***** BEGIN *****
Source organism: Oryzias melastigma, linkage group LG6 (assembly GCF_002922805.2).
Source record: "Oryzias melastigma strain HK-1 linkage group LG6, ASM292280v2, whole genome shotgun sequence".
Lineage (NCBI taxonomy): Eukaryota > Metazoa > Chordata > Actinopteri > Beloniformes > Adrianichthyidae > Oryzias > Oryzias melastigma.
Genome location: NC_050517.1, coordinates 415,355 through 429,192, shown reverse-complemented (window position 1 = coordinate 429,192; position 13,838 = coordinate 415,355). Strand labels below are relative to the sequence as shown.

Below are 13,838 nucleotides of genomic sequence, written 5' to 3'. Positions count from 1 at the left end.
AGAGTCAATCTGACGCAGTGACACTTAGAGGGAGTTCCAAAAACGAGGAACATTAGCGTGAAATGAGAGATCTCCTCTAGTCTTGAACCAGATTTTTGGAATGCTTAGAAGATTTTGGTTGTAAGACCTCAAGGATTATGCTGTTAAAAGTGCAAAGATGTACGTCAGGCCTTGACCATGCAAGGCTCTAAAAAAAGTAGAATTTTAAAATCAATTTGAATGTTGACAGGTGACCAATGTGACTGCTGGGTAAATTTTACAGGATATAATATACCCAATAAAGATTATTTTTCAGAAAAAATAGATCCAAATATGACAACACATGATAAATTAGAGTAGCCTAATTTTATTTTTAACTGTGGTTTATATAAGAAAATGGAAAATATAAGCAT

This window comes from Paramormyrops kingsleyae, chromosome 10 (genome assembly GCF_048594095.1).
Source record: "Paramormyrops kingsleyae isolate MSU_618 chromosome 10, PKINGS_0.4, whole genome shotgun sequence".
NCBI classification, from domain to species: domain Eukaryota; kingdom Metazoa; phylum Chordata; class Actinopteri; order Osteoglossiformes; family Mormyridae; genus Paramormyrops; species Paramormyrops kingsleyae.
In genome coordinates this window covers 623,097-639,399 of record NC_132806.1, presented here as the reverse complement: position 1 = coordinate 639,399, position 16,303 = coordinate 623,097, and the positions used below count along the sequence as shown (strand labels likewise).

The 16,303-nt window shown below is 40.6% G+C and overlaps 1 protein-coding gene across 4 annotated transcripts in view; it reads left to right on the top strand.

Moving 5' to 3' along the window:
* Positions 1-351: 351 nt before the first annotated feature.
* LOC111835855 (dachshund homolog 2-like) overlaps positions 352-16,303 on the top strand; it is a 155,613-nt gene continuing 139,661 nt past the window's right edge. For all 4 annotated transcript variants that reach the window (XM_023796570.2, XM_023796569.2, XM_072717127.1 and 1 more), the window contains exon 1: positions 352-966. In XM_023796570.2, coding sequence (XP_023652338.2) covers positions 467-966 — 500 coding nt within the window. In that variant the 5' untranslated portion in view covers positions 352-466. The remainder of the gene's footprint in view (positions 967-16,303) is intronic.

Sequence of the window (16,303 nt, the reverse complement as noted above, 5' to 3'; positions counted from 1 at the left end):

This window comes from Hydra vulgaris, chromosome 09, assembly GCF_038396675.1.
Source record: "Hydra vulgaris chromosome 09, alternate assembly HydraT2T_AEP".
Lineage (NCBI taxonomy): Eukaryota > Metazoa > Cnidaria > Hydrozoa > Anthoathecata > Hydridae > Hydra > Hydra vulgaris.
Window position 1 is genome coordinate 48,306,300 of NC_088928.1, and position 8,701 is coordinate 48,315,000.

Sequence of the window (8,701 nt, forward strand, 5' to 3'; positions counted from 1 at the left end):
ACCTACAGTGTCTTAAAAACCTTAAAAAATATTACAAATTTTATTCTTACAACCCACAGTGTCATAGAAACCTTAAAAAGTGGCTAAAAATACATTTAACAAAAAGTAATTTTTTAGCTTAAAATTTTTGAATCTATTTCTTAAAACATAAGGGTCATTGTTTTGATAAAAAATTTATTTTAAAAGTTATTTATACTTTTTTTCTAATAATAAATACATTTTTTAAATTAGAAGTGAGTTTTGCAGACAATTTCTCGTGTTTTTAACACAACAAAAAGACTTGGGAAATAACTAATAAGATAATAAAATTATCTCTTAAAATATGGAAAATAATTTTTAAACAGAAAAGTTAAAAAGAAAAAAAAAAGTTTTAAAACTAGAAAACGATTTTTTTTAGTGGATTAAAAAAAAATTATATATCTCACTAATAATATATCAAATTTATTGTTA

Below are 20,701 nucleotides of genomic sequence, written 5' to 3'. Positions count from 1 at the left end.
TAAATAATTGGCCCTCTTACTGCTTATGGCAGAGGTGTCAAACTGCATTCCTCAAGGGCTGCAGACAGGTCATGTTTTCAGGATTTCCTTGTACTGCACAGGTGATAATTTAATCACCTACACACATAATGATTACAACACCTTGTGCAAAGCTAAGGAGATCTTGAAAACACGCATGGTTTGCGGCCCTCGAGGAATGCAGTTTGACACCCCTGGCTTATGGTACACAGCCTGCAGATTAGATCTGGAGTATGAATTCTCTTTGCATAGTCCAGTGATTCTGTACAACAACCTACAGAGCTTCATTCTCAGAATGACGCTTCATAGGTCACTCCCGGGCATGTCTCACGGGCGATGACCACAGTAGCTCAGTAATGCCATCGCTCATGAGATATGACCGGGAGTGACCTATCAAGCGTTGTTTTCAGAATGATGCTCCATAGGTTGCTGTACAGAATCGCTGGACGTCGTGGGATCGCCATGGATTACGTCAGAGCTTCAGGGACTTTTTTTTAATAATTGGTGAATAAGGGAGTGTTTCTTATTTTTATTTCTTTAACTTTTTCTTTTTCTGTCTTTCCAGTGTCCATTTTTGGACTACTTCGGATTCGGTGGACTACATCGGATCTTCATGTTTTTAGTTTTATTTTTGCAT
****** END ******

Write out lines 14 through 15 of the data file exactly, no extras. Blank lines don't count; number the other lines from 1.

* LOC111835855 (dachshund homolog 2-like) overlaps positions 352-16,303 on the top strand; it is a 155,613-nt gene continuing 139,661 nt past the window's right edge. For all 4 annotated transcript variants that reach the window (XM_023796570.2, XM_023796569.2, XM_072717127.1 and 1 more), the window contains exon 1: positions 352-966. In XM_023796570.2, coding sequence (XP_023652338.2) covers positions 467-966 — 500 coding nt within the window. In that variant the 5' untranslated portion in view covers positions 352-466. The remainder of the gene's footprint in view (positions 967-16,303) is intronic.

Sequence of the window (16,303 nt, the reverse complement as noted above, 5' to 3'; positions counted from 1 at the left end):